Shana Wingo, MD
For patients with advanced ovarian cancer, surgical resection continues to be an effective and essential tool in the armamentarium, according to Shana Wingo, MD.
State of the Science Summit on Ovarian Cancer. In an interview during the meeting, she explained how surgical approaches have evolved in ovarian cancer.
OncLive: What did you discuss at this meeting in your overview of surgery in ovarian cancer?
We covered what we do for ovarian cancer and how we manage patients, mainly focusing on advanced stage ovarian cancer and what we do for patients when they initially present. Generally, what happens is that for the majority of patients, we consider upfront cytoreduction, which is for bulky disease that has metastasized and we remove the bulk of the tumor. We also call it debulking surgery.
One of the things that is getting traction and is more adopted now is doing laparoscopy as an initial assessment to determine if a laparotomy to a much larger incision is appropriate. If patients aren’t felt to be appropriate surgical candidates at the time of laparoscopy for debulking, then we stop the procedure, give them chemotherapy, and then do an interval cytoreduction where you’re doing debulking after they have had some chemotherapy. That shrinks the size of the tumor, leading to better success with cytoreduction.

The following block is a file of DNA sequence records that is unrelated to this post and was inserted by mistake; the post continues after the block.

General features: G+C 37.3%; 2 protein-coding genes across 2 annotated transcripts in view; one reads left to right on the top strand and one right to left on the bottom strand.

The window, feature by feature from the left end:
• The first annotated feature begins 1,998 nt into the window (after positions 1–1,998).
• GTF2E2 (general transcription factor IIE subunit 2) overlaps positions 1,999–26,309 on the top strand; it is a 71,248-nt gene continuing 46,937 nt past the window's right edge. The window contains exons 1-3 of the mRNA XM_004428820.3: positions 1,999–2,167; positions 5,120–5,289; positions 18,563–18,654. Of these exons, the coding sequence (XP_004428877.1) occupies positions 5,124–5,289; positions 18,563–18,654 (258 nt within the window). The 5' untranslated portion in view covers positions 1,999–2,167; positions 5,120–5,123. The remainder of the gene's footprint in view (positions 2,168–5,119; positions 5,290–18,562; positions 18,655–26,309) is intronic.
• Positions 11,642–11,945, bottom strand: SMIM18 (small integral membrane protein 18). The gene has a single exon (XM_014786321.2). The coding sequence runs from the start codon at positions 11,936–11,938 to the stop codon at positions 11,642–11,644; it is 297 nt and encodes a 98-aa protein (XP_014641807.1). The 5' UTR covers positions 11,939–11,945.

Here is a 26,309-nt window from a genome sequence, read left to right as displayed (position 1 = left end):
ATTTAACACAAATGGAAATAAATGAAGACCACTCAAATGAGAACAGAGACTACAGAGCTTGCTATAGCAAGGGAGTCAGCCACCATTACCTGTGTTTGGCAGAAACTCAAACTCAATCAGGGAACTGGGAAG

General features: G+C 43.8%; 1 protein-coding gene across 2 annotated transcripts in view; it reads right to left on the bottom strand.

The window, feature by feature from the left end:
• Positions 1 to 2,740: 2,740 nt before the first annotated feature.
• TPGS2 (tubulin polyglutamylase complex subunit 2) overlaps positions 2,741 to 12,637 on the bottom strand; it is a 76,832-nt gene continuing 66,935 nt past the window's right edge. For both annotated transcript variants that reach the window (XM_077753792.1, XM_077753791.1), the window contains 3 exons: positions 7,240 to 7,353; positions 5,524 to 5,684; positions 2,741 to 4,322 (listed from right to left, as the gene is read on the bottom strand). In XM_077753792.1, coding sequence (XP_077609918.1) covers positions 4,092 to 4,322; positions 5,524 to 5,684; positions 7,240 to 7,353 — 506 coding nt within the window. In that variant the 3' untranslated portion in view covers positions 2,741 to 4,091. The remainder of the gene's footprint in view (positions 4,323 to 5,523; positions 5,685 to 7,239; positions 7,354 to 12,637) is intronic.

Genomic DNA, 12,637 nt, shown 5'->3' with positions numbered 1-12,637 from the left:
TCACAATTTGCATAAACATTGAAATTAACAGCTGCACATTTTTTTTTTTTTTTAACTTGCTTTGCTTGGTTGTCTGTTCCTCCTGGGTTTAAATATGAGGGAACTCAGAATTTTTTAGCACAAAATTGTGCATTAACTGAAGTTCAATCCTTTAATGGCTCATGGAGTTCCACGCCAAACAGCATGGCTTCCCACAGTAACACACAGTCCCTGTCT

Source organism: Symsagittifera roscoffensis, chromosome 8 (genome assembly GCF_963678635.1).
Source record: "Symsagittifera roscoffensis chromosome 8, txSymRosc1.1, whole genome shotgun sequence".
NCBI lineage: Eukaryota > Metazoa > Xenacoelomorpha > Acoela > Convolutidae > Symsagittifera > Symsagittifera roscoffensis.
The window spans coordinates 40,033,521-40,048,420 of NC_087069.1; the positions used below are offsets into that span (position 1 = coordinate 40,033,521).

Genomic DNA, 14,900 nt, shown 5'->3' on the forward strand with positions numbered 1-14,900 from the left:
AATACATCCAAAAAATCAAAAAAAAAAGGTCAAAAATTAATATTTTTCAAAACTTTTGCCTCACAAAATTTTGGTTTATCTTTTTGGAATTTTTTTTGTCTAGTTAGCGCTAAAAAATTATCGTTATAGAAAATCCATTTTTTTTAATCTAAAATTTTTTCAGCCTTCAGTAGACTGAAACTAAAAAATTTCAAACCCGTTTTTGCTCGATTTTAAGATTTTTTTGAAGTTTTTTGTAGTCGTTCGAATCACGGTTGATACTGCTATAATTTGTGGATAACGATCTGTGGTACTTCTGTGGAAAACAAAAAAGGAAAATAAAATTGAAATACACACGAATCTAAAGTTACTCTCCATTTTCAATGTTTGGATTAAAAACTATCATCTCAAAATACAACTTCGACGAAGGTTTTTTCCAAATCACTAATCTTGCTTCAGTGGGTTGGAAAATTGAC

What evolution have we seen with surgery in ovarian cancer, and what can we expect going forward?
We now have a real solid understanding that the less tumor that is left behind, the better patients do. Really, we are talking about the amount of time they survive. The surgeries that we do can be very labor intensive from a general perspective. Most of us are probably doing a lot more pelvic surgery—involving the uterus, cervix, fallopian tubes, and ovaries—but then there are bowel resections that might involve the colon and pancreas, as well as lymph node removal. The omentum is always involved in the surgery, which is the upper abdomen.
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